In the early days of using the internet as a research tool, to my shock and horror, I noticed that my Comp and Lit college students were doing something much worse than handing in pre-written and heavily circulated essays. What could be worse than purchasing or borrowing, a.k.a., cheating? Cutting and pasting random quotes from the internet into a Word program, heavily plagiarized as they were not attributed to sources, and not promoting a single, original thought. At least with a recycled paper, there would be a few stray thoughts from the "new" author. I sat down to a slew of these papers, hobbled together with no transitions, no structure or developed thesis. I googled some phrases from student papers and soon found the sources, and poor sources at that. I knew that my next lesson would be: what is plagiarism; what the school’s consequences for it is; and critical thinking skills about sources and, of course, defining a thesis.
What bothered me most, aside from their laziness, is that my students took opinions as fact. And I clearly am not alone. Johanna Llanos in Teaching Students Better Online Research Skills, writes of an elementary school teacher who realized that her students were submitting projects with misinformation and also began teaching online research skills. Llanos points out that teachers and librarians now teach how to “evaluate a website's credibility, how to use precise keywords, and how to better mine search engines and databases.” It includes how to use search engines and how words, symbols, quotation marks and even minus signs help better focus research. These skills are often labeled digital-literacy skills, but knowing how to effectively research is only the first step in understanding the research, a part of critical thinking skills.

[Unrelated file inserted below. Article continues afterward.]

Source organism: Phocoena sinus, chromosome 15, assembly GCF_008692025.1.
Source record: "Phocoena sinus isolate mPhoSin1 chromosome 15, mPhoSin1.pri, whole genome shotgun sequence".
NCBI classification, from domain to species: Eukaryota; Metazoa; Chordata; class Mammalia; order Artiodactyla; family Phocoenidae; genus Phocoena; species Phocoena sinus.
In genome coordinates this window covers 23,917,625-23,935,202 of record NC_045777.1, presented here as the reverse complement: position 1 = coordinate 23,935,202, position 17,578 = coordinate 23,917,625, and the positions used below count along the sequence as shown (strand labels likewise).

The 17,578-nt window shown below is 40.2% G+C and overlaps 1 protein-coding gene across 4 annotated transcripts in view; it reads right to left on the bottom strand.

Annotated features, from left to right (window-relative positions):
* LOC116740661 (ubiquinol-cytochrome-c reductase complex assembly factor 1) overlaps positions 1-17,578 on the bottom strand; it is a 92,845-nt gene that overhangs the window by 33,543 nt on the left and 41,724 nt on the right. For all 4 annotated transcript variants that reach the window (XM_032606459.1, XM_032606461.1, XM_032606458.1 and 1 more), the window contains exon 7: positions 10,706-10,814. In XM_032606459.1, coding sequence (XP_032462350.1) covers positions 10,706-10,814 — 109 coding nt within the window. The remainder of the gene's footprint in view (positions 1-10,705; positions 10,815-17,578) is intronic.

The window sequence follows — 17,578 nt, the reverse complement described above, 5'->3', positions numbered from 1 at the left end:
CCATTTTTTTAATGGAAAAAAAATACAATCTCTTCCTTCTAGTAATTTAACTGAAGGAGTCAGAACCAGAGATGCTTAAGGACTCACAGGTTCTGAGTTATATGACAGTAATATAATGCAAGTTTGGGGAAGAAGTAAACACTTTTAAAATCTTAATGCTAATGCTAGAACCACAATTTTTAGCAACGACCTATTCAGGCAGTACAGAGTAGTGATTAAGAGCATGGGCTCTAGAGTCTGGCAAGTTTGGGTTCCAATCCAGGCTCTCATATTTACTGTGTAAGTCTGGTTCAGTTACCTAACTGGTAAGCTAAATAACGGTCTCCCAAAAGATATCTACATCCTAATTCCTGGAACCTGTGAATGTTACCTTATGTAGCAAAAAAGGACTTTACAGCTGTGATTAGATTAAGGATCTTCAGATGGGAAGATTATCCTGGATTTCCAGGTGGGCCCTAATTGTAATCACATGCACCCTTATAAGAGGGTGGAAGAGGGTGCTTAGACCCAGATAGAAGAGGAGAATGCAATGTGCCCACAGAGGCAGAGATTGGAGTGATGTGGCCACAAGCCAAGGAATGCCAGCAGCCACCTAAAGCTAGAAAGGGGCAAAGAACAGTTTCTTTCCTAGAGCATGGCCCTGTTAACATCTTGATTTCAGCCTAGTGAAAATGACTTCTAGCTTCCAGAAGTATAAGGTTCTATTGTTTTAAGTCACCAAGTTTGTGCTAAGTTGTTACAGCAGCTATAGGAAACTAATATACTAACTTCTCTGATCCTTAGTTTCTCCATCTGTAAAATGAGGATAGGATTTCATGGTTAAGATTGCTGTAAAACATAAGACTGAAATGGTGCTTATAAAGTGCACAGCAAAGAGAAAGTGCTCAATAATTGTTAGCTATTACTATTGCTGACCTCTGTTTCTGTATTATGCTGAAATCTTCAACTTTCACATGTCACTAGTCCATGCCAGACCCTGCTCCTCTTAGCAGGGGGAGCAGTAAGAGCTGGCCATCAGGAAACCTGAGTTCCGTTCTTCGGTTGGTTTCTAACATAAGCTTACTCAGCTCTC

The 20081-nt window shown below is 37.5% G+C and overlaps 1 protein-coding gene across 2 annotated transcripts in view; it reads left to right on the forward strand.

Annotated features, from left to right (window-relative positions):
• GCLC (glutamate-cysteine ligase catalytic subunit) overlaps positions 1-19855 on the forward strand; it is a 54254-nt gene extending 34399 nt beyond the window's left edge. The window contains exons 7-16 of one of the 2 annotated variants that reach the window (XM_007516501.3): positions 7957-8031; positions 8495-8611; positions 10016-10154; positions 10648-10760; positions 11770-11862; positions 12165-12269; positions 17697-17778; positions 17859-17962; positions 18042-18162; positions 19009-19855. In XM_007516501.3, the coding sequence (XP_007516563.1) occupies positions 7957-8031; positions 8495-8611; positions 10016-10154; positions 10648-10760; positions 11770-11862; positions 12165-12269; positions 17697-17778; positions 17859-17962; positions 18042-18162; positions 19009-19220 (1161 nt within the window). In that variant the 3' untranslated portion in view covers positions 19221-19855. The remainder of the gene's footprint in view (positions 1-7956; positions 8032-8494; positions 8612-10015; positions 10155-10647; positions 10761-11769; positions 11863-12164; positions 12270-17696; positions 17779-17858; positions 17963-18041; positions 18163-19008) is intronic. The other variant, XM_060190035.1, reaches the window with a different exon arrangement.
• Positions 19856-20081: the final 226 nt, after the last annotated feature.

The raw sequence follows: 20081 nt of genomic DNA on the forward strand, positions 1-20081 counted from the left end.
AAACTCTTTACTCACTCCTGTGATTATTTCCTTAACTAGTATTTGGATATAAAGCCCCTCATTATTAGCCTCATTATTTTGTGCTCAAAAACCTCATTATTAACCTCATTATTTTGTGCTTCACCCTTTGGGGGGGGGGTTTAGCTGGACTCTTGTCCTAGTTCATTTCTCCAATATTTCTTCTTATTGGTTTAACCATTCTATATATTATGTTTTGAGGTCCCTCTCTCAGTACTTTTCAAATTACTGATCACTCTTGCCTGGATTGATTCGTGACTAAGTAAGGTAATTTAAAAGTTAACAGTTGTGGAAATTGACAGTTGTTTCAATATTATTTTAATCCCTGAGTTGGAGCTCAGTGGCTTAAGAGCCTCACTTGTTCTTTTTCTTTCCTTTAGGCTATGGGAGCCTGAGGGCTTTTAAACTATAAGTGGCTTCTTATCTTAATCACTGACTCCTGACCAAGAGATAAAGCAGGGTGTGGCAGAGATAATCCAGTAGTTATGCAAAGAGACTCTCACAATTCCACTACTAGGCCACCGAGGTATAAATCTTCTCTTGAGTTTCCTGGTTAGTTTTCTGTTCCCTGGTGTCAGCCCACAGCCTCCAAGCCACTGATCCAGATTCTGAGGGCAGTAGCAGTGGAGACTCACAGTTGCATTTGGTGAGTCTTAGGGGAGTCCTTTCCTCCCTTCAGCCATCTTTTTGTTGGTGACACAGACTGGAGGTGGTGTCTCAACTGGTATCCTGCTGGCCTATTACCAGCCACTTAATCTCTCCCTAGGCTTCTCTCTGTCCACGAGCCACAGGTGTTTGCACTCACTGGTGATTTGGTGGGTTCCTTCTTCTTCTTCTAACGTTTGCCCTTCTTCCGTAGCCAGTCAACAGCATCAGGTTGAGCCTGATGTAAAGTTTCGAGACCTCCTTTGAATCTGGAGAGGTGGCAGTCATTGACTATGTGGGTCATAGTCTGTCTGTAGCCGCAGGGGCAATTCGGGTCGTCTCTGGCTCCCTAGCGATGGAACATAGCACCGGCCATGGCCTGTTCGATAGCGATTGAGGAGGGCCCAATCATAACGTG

Old-school critical thinking expert, Edward Glaser has written much on this topic, which dates back to 1941. Especially with today's Common Core push, teachers need to address critical thinking – who is the source, does the source have a bias, what is another perspective to the issue? To portray opinions (even some newspaper articles) as fact is a huge disservice to our children. A great example is the Wikipedia online encyclopedia. Although commonly regarded as factual, it is written by volunteers and may not be objective or accurate. And as my young son begins online research, I have taught him, just becuase it is in Wikipedia, or anywhere online, doesn't mean it is accurate information.
In A Quick Guide to 21st Century Critical Thinking Skills for Educators includes a great schema to use to teach critical thinking skills, one that can be modified for younger students and used in parts or a whole for older students:
An infographic based on Enokson (above) is “a kind of road map containing all the major critical thinking skills we need to know.” I find the evaluation section most important as it is the first step toward owning an original thought, and without it, there would be no thesis in student essays.
"Cyberspace" Image courtesy of Stuart Miles at FreeDigitalPhotos.net